Supermassive black holes occupy the centers of many, possibly most galaxies. Sometimes they are in a luminous quasar state, during which the black hole accretes very rapidly and the infalling material produces some of the most luminous emission in the universe.
This is very different from what we see in Sagittarius A* (Sgr A*), the supermassive black hole at the center of our galaxy, which is currently fainter than some black holes in our galaxy, each of which is a million times less massive (although it is likely that Sgr A* was much brighter at some point in the not-too-distance cosmic past).
I am interested in the process by which these luminous active galactic nuclei (AGN) transition between bright high-accretion states and faint low-accretion states. We see smaller black holes in the Milky way make this transition very rapidly, but in AGN such a dramatic change can take many thousands of years!
But understanding this process in supermassive black holes is important to understanding galaxy formation and evolution: black holes are linked with their host galaxies, such that galaxies feeding the black holes and black holes affect star formation in their host galaxies.
The "smoking gun" for AGN shutdown is Hanny's Voorwerp. Hanny van Arkel, a Dutch citizen scientist for the Galaxy Zoo, discovered an odd blob offset from galaxy IC 2497. For this Voorwerp (Dutch for "object") to be illuminated, a bright quasar has to have been nearby. Only IC 2497 is close enough, but it's way too faint to be a quasar.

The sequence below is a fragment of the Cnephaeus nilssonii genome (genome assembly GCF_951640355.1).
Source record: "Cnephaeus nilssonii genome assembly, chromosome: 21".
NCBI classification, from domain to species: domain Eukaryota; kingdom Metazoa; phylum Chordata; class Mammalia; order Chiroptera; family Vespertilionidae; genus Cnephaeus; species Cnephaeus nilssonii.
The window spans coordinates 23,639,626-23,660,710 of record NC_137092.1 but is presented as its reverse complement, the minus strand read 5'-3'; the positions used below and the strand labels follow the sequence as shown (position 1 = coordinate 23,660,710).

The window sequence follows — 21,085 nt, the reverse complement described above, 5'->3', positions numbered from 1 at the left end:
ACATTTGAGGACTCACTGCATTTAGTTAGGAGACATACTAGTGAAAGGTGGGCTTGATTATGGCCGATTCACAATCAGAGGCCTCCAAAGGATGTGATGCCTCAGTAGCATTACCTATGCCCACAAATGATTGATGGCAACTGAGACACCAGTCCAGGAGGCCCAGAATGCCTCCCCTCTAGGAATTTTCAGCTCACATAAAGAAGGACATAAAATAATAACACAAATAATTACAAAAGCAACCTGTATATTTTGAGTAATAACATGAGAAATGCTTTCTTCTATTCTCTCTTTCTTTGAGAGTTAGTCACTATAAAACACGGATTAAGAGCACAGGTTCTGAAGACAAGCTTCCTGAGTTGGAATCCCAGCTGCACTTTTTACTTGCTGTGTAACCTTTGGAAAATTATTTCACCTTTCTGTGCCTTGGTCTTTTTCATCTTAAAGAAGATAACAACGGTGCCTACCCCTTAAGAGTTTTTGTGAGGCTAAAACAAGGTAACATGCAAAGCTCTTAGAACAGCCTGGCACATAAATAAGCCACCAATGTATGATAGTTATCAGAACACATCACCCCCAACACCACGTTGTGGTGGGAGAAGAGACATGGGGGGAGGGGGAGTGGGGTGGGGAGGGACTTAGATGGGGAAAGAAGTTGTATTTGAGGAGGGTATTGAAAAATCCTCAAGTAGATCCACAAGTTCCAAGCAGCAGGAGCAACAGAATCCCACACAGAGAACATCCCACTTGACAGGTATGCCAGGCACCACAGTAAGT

The implication is that IC 2497 must have been a quasar about 100,000 years ago, but has "shut down" since then!
The Galaxy Zoo scientists who came to this conclusion realized that we could study the process of AGN Shutdown by finding and examining other galaxies with extended emission (typically from hydrogen and ionized oxygen).
I am in the process of studying these Voorwerpjes (the diminutive of Voorwerp) with a wide variety of data: with narrow line imaging from Hubble, we can map the emission history of the black hole on timescales of decades. With IFU spectroscopy from Gemini and slit spectroscopy from Hubble we get a more complete picture of the quasar spectrum, as well as the density and kinematics of the host galaxy.
One exciting aspect of this research: we see that these "fading AGN" blow bubbles into their surrounding gas! We see this radiative-to-kinematic transition occur in smaller black holes, so we would expect it from supermassive black holes. This process is hard to observe within a human lifespan, but several Voorwerpjes seem capture the moment when it happens!
We are observing this objects in X-rays with Chandra, XMM-Newton and NuSTAR. X-rays offer the most convincing demonstration that these black holes really have "shut down", since they show us the current accretion disk luminosity and can pass through obscuring material around the black hole.
Moreover, Chandra has the angular resolution to image the shock waves produced by the bubbles!